As I begin 2013, I have decided to take a look backwards and see how far I’ve come, what I’ve accomplished, what still needs work, and what it is I am actually working towards. I have come to the disheartening realization that I’ve been working towards absolutely nothing. I spend hour after hour, day after day, spinning my wheels but getting nowhere. I have set goals that have never been reached. I have set priorities that were completely ridiculous. I have misplaced my better judgment in exchange for an “if-I-am-not-keeping-up-with-the-jones’-I-am-failing-massively” mentality. Without any doubt, the Jones’ are kicking my tush, so, I am pretty much spinning my wheels and getting nowhere on purpose! This is not good.
“You can’t solve the problems created by current pattern of thought using current pattern of thought.”—Albert Einstein.
Quite certainly, no truer words have ever been spoken. I have come to the harsh realization that change is inevitable. I am not a fan of change, though. It makes things tough. It makes extra work. It makes me think—and, anyone that knows me knows that me thinking is not usually a good thing. Change makes me uncomfortable. It makes me feel stupid and under-prepared. Change makes me feel as if I have no control over anything taking place.
And, I need control.
I cannot see the gray areas in life. I cannot fathom that there is anything other than black and white when it comes to difficult situations: There is always a right and a wrong. I simply do not wish to choose which side I should take.
I am a fence-sitter.
When I look at those two statements—which were purposely given their own line, I kind of giggle at the hypocrisy. Seriously, what fence-sitter do you know that has a desperate need for control in most aspects of his/her life? I cannot list any. Fence-sitters like to wait and see what everyone else does before they make their decisions and moves. Control freaks do not care what anyone else does or thinks—they make a decision and control the actions that take place from there. I am incredibly drawn to both perspectives. Unfortunately, being both a fence-sitter and a control freak is not working. And, it never will. I understand that if I am ever going to progress and stop spinning wheels, I need to change my current way of thinking to something that works.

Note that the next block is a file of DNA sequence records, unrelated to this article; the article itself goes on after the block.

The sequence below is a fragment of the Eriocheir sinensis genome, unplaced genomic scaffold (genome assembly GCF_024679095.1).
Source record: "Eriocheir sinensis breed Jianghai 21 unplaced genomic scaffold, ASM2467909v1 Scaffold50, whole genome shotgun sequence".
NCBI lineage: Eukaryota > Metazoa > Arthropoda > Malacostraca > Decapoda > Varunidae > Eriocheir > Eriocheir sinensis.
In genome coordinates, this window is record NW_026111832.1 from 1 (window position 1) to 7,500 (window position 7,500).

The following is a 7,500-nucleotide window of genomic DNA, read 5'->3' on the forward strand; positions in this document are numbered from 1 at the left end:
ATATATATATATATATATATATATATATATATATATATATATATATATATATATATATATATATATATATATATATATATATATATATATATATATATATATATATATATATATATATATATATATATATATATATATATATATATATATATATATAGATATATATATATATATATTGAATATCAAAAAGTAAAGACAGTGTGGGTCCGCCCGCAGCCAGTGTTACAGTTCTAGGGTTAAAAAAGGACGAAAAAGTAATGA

Having said that, let it be known that I am not much for New Year Resolutions because I simply do not do them. Sure, I have the ones that repeat themselves yearly. I will eat right and lose a ton of weight. I will not yell at the kids. I will learn a new skill. I will keep my house spotless. I will cook more, and freeze meals for the future. I am pretty certain I have been working on some of these since, oh, I don’t know, 1993? I, typically, start out with great energy and dedication, but the minute something breaks protocol, I give up. Anyway, I have decided that I am not making any resolutions for the year. I am, instead, going to make resolutions for my life.
Kind of cliché, right?
I thought so, too, so I am going to take it a step further. I am going to attempt to adopt a minimalist lifestyle—adapted to fit my needs as a full-time, single mother and employee. If you know me and have seen my vehicle—or my house—you will know this is no small task. I have, since adopting my “if-I-am-not-keeping-up-with-the-jones’-I-am-failing-massively” mentality, amassed an incredible amount of stuff. Some of this stuff will never leave my possession, but most of it is just stuff—useless stuff—stuff that has done nothing but clutter up my living space, my life, and my mind. It is way beyond the time to let go. The problem is: I do not know how.
I downloaded a Kindle book called “Simple Living: thirty days to less stuff and more life” by Lorilee Lippincott, and have decided to take the daily challenges. I am pretty certain that I will not be able to do every challenge every day as written—it might take me a week to do a challenge because of my schedule—but I will do them. The first exercise requires me to dream. I can do that! I absolutely LOVE to daydream. I usually end up crying hysterically by the time I am finished daydreaming, though, because I know that none of the dreams will actually happen. This time, however, I am going to daydream with a purpose. Lippincott states “you can’t get to the destination if you don’t know where you are going”.
I need to dream my destination.
The exercise asks me to answer specific questions in my dream—some of which I never wished to answer previously or simply have no idea how to answer. This should be an interesting, and quite challenging, task. I will be posting as I move through the exercises—sharing my frustrations, foils, and follies. Stay tuned!
Have you embarked on something new this year? I’d love to hear about it!